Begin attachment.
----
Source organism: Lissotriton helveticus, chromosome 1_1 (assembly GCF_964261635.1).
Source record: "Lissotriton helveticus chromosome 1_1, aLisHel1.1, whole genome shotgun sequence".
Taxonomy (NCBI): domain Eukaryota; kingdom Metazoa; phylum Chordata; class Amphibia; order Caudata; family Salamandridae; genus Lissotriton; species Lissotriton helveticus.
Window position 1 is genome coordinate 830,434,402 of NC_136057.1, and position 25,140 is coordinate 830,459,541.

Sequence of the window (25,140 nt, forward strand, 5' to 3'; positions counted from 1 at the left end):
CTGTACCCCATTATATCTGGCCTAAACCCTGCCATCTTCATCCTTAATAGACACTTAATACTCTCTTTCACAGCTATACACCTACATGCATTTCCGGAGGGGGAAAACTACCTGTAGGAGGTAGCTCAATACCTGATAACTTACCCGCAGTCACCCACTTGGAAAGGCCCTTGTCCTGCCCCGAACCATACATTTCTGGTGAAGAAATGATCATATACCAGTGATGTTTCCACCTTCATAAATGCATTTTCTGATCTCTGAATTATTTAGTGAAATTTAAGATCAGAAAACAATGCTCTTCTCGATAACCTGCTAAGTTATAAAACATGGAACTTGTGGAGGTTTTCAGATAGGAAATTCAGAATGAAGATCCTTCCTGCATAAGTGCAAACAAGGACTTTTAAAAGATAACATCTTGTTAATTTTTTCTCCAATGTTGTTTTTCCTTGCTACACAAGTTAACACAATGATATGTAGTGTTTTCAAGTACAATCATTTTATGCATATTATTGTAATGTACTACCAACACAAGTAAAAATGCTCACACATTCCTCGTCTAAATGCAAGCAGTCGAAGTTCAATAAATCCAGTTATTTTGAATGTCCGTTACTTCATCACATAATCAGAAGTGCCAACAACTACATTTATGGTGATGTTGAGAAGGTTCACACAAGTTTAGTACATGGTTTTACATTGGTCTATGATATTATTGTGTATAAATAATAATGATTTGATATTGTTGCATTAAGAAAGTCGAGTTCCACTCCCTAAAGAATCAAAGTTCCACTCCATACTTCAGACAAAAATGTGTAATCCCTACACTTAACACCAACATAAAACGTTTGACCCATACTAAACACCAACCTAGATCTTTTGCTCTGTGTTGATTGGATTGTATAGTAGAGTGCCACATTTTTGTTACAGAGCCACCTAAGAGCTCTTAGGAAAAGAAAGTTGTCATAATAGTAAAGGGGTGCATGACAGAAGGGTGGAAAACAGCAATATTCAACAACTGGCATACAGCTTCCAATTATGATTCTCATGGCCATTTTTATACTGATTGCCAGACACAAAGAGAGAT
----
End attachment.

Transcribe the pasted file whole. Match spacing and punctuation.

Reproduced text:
Source organism: Lissotriton helveticus, chromosome 1_1 (assembly GCF_964261635.1).
Source record: "Lissotriton helveticus chromosome 1_1, aLisHel1.1, whole genome shotgun sequence".
Taxonomy (NCBI): domain Eukaryota; kingdom Metazoa; phylum Chordata; class Amphibia; order Caudata; family Salamandridae; genus Lissotriton; species Lissotriton helveticus.
Window position 1 is genome coordinate 830,434,402 of NC_136057.1, and position 25,140 is coordinate 830,459,541.

Sequence of the window (25,140 nt, forward strand, 5' to 3'; positions counted from 1 at the left end):
CTGTACCCCATTATATCTGGCCTAAACCCTGCCATCTTCATCCTTAATAGACACTTAATACTCTCTTTCACAGCTATACACCTACATGCATTTCCGGAGGGGGAAAACTACCTGTAGGAGGTAGCTCAATACCTGATAACTTACCCGCAGTCACCCACTTGGAAAGGCCCTTGTCCTGCCCCGAACCATACATTTCTGGTGAAGAAATGATCATATACCAGTGATGTTTCCACCTTCATAAATGCATTTTCTGATCTCTGAATTATTTAGTGAAATTTAAGATCAGAAAACAATGCTCTTCTCGATAACCTGCTAAGTTATAAAACATGGAACTTGTGGAGGTTTTCAGATAGGAAATTCAGAATGAAGATCCTTCCTGCATAAGTGCAAACAAGGACTTTTAAAAGATAACATCTTGTTAATTTTTTCTCCAATGTTGTTTTTCCTTGCTACACAAGTTAACACAATGATATGTAGTGTTTTCAAGTACAATCATTTTATGCATATTATTGTAATGTACTACCAACACAAGTAAAAATGCTCACACATTCCTCGTCTAAATGCAAGCAGTCGAAGTTCAATAAATCCAGTTATTTTGAATGTCCGTTACTTCATCACATAATCAGAAGTGCCAACAACTACATTTATGGTGATGTTGAGAAGGTTCACACAAGTTTAGTACATGGTTTTACATTGGTCTATGATATTATTGTGTATAAATAATAATGATTTGATATTGTTGCATTAAGAAAGTCGAGTTCCACTCCCTAAAGAATCAAAGTTCCACTCCATACTTCAGACAAAAATGTGTAATCCCTACACTTAACACCAACATAAAACGTTTGACCCATACTAAACACCAACCTAGATCTTTTGCTCTGTGTTGATTGGATTGTATAGTAGAGTGCCACATTTTTGTTACAGAGCCACCTAAGAGCTCTTAGGAAAAGAAAGTTGTCATAATAGTAAAGGGGTGCATGACAGAAGGGTGGAAAACAGCAATATTCAACAACTGGCATACAGCTTCCAATTATGATTCTCATGGCCATTTTTATACTGATTGCCAGACACAAAGAGAGAT